Data source: The NCES National Education Longitudinal Study of 1988 (NELS:88).

For technical information, see the NCES National Education Longitudinal Study of 1988 website (http://nces.ed.gov/surveys/nels88).

Author affiliations: D. Hurst, D. Kelly, and D. Princiotta, Education Statistics Services Institute.

For questions about content, contact Edith McArthur (edith.mcarthur@ed.gov).

To obtain this Issue Brief (NCES 2005-026), call the toll-free ED Pubs number (877-433-7827) or visit the NCES Electronic Catalog (http://nces.ed.gov/pubsearch).
Table 1. Percentage distribution of 1988 eighth-graders, by high
school completion status: 1994 and 2000

 Completed by spring 1994 (1)

Dropout status

 High
 Total school GED or
 diploma certificate

All students 88 83 6
Dropped out at
least once 43 14 29

 Completed after spring
 1994 but by spring 2000 (2)

Dropout status

 High
 school GED or
 Total diploma certificate

All students 4 1 3
Dropped out at
least once 20 5 15

 Not completed as of spring
 2000

 Not
 enrolled
 and not
Dropout status working
 Working or
 toward or toward
 diploma diploma or
 Total equivalent equivalent

All students 7 1 6
Dropped out at
least once 37 5 32

NOTE: Detail may not sum to totals because of rounding. Students
were classified as dropouts after they had dropped out of high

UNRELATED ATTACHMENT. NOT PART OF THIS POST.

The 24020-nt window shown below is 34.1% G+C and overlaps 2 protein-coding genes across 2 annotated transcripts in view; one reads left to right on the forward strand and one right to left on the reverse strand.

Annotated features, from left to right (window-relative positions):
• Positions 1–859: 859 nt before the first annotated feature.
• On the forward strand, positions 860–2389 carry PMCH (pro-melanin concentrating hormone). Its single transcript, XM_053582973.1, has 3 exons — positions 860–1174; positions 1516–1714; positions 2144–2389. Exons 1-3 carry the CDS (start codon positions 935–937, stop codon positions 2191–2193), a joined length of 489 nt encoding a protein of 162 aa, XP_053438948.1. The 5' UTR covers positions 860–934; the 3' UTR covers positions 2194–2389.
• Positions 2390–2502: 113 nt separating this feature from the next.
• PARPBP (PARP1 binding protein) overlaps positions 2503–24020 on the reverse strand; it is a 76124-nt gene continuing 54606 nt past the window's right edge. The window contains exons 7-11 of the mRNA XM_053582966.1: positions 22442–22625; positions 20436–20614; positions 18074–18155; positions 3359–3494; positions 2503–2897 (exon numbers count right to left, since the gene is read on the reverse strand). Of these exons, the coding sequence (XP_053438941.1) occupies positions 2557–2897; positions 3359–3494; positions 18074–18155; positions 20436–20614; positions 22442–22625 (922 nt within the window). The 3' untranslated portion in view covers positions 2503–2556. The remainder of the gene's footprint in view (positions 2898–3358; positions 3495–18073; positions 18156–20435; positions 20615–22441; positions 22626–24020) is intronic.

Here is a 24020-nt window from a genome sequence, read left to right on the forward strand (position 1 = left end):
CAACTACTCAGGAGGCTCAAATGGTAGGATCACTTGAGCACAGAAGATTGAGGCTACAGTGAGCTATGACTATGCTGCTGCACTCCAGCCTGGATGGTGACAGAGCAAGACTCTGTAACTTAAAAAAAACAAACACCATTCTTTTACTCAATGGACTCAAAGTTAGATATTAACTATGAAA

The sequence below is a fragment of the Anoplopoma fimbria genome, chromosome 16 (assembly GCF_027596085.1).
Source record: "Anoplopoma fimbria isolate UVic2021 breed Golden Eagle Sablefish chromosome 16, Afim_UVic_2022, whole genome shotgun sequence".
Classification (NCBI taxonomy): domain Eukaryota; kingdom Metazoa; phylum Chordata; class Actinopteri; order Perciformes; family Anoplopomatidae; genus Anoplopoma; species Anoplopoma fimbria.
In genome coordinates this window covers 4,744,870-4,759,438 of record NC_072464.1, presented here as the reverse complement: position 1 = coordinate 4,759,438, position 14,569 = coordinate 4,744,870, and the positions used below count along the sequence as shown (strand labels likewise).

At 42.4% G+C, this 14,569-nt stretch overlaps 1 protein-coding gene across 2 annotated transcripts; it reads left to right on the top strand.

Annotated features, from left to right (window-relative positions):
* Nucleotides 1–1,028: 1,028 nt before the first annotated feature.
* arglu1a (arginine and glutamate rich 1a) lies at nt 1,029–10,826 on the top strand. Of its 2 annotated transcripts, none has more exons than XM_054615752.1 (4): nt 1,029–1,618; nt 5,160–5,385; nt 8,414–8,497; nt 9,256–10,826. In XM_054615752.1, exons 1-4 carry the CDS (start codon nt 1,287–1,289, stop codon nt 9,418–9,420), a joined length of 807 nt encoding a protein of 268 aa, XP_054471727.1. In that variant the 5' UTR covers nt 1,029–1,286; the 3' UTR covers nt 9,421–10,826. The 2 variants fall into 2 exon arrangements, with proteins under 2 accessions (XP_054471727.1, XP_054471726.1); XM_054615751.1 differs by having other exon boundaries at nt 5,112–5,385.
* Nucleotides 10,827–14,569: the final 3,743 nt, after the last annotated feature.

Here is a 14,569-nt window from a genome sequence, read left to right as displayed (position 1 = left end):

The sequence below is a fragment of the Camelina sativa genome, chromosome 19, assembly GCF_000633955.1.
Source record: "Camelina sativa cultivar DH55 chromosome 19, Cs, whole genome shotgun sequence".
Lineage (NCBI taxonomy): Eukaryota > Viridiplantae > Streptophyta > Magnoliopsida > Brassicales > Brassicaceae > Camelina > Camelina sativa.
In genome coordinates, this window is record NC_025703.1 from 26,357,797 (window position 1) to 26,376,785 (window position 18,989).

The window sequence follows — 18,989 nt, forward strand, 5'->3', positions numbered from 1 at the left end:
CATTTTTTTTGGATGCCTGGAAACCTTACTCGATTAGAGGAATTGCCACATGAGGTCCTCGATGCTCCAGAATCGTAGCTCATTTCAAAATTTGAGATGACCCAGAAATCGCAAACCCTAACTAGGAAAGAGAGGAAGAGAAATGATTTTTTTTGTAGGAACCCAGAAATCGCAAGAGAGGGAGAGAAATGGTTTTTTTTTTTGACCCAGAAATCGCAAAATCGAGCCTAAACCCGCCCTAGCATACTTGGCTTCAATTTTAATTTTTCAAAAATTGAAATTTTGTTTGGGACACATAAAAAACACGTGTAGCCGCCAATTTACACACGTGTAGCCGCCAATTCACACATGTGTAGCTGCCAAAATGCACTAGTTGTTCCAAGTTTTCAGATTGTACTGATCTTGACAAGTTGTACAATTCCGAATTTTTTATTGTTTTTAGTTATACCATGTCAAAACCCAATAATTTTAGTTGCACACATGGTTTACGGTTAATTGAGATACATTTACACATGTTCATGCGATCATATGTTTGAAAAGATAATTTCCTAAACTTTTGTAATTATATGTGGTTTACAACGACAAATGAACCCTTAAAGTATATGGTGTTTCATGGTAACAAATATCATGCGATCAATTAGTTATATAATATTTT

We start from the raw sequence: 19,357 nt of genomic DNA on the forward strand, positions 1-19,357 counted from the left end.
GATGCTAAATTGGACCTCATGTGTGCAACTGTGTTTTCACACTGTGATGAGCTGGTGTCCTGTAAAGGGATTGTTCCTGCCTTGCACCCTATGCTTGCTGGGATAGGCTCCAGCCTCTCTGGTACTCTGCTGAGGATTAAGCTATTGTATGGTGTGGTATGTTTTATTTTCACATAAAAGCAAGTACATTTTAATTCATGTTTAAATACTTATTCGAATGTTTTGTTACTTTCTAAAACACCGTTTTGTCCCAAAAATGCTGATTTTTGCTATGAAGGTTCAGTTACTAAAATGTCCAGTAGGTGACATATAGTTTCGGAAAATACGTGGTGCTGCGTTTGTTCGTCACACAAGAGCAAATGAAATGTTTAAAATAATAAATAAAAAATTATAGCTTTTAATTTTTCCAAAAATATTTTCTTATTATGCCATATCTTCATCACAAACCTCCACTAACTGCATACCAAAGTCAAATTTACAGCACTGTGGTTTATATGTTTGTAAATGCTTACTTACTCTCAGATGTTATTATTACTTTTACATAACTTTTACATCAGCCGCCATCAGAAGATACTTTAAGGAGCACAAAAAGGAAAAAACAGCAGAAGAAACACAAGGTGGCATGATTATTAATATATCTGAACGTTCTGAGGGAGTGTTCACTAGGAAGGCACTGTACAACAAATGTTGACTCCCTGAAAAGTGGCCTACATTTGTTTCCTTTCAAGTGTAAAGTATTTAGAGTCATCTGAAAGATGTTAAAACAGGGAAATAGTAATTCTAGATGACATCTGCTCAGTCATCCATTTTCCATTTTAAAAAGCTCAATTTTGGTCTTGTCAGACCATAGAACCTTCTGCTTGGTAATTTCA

school for the first time, regardless of whether they eventually
completed a credential. Students who completed or were working on
a GED or an alternative credential were considered to have
dropped out at least once.

SOURCE: U.S. Department of Education, National Center for
Education Statistics, National Education Longitudinal Study of
1988 (NELS:88/2000).

Table 2. Of 1988 eighth-graders who dropped out of high school at
least once, percentage distribution according to high school
completion status, by selected student characteristics: 2000

 Completed by spring
 1994 (1)

Student characteristics
 High
 school GED or
 Total diploma certificate

Dropped out at least once 43 14 29

Eighth-grade socioeconomic status

Bottom 25 percent 31 11 19
Middle 50 percent 50 14 36
Top 25 percent 74 21 53

Eighth-grade reading and mathematics composite test performance

Bottom 25 percent 28 10 17
Middle 50 percent 51 16 35
Top 25 percent 73 22 51

Student's educational expectations in eighth grade

High school or less 30 8 22

Some postsecondary
education 38 13 25

Bachelor's degree or
higher 56 18 38

 Completed after spring
 1994 but by spring 2000 (2)

Student characteristics
 High
 school GED or
 Total diploma certificate

Dropped out at least once 20 5 15

Eighth-grade socioeconomic status

Bottom 25 percent 20 5 15
Middle 50 percent 19 5 15
Top 25 percent 19 7 13